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A Worrywart’s Guide to the 2024 Paris Olympics

Six months from today, the official Olympic flame will reach Paris during the opening ceremony of the Summer Games. Its 68-day relay to get there will start, as is tradition, in Olympia, Greece, where it will be lit “by the sun’s rays.” It is a little known fact, however, that the fuel that sustains the fire during its long journey—and throughout the following fortnight—is primarily derived from human anxiety.

How else would one explain the most common theme of pre-Olympic periods, when athletes fight for roster spots while organizers and potential visitors alike think about everything that could go wrong? As Slate wrote ahead of the pandemic-delayed 2021 games, “Bad vibes are more or less the norm in the lead-up to the Olympics.”

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Construction challenges, safety concerns, human rights violations, environmental issues—they all seem to respond to the same clarion call that brings our planet’s top competitors together. 2024 will be no different. As organizers prepare for a third games in four years (following 2021 in Tokyo and 2022 in Beijing), a number of things have the potential to go awry. But no sweat! Almost always, the games manage to go on. So as Paris awaits, what are the main issues this time?

Will Paris be ready for the Olympics?

Unlike several recent host cities, Paris has boasted frugality rather than opulence in preparing venues, many of which were already built and operational. In the name of sustainability, organizers are even making fewer torches for the pre-games relay. Still, at least three construction sites are running behind schedule. A sprint to the finish feels unavoidable.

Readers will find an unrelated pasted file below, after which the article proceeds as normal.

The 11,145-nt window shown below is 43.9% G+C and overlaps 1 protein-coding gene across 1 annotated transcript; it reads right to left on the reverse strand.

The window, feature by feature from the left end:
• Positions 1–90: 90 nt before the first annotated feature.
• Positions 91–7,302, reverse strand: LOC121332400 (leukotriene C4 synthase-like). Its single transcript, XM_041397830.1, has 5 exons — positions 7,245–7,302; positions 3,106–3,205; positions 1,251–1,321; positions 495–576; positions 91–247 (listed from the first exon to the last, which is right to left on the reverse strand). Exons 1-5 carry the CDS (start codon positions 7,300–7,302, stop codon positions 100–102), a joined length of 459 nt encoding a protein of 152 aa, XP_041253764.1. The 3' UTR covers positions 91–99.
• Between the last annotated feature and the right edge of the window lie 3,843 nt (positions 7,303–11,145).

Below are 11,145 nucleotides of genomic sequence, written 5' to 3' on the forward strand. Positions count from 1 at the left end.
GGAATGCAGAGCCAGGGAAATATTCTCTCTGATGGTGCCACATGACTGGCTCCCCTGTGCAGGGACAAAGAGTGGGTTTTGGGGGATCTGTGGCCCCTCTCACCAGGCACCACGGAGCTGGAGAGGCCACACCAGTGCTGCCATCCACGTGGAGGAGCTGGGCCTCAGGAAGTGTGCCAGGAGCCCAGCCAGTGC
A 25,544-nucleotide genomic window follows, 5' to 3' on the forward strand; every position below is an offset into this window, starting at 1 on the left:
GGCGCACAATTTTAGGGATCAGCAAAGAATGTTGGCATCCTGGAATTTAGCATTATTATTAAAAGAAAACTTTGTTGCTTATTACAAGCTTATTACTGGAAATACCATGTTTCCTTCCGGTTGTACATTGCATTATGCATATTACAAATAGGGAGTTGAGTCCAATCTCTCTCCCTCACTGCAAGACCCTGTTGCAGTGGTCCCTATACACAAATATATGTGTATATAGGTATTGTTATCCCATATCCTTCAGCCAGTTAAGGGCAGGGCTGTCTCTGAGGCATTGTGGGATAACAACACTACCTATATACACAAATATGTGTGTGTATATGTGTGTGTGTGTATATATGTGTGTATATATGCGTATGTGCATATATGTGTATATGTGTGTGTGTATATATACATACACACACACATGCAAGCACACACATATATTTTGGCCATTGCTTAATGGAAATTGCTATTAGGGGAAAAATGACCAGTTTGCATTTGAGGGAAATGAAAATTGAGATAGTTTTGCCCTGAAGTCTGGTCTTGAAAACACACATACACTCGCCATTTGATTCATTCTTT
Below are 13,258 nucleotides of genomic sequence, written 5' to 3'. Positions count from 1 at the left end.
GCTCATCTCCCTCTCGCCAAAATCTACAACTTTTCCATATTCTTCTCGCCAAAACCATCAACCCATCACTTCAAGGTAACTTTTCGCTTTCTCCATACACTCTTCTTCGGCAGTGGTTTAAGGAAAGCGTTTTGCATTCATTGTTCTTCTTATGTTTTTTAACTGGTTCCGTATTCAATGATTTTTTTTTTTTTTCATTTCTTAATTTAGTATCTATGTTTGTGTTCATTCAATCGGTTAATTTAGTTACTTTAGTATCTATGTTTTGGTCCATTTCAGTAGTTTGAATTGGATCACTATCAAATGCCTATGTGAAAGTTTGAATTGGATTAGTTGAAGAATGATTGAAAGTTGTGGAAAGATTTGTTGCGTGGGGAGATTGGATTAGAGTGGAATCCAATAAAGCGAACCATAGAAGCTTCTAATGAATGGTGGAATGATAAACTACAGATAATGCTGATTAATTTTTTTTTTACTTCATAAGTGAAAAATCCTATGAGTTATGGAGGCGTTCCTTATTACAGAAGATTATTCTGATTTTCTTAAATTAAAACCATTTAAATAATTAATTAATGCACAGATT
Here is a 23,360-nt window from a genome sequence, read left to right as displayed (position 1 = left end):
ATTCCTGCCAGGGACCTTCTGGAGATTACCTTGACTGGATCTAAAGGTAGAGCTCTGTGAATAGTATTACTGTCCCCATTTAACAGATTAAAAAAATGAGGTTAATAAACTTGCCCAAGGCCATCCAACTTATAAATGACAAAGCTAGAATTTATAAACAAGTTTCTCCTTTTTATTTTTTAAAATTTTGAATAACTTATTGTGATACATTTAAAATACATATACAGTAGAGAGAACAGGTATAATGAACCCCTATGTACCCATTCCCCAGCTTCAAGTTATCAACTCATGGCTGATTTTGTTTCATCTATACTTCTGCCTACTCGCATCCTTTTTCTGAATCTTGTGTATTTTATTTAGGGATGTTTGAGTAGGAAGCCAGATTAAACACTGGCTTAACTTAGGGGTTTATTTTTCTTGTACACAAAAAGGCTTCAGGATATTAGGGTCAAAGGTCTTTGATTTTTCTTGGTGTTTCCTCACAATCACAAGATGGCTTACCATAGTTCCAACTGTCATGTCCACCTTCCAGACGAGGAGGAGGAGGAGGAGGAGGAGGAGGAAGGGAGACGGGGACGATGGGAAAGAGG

Environmental concerns have also complicated matters, particularly in Tahiti, where preparation for surfing competition has reportedly damaged the local reef. In Paris, planners are prepping for what could be the hottest Olympics since the 1950s (Tokyo set the mark in 2021). Rather than invest in energy-hungry AC units, organizers have called for a special water-cooling system under the Athletes Village, one modeled off the Louvre Museum’s system. Meanwhile, some residents remain skeptical about Paris’ promise to clean up the Seine River to the point where portions of it could be used as public swimming pools going forward.

One project that won’t be completed in six months’ time is the Notre Dame Cathedral’s restoration. COVID delays and safety issues have pushed its reopening date back to December.

Will the Paris Olympics go smoothly?

International affairs are already creating tension within the Olympic movement. Russian athletes remain in a state of limbo, though some appear set to compete as neutral entrants. The country, along with Syria, argued against the United Nations adopting a traditional truce during the games. Israel was among the proposal’s backers, and its Olympic Committee head recently promised that its delegation would participate in Paris’ open air ceremony along the Seine despite potential security risks.

Past Olympics have been marred by violence before or during the competition, while other events have narrowly avoided close calls. Organized boycotts have generally faded into Olympic history, but given the global stage, individual protests and political statements from athletes and outsiders alike seem certain.

Local division could also cause issues. Last week, hundreds of police officers across the country demanded extra pay during the event. “The Olympics will be without us,” some reportedly chanted. Staffing shortages in hospitals and vital transit roles could also be exacerbated in July and August, when French citizens are known to take extended vacations. Protests over the treatment of migrants and those without homes have also popped up as the city prepares to host visitors.

Is there anything else to be worried about?

I’ll spare you an update on the bedbug panic. Oh, and, if you were planning on bringing edibles to deal with the stress, keep in mind that cannabis products are illegal in France. C’est la vie.

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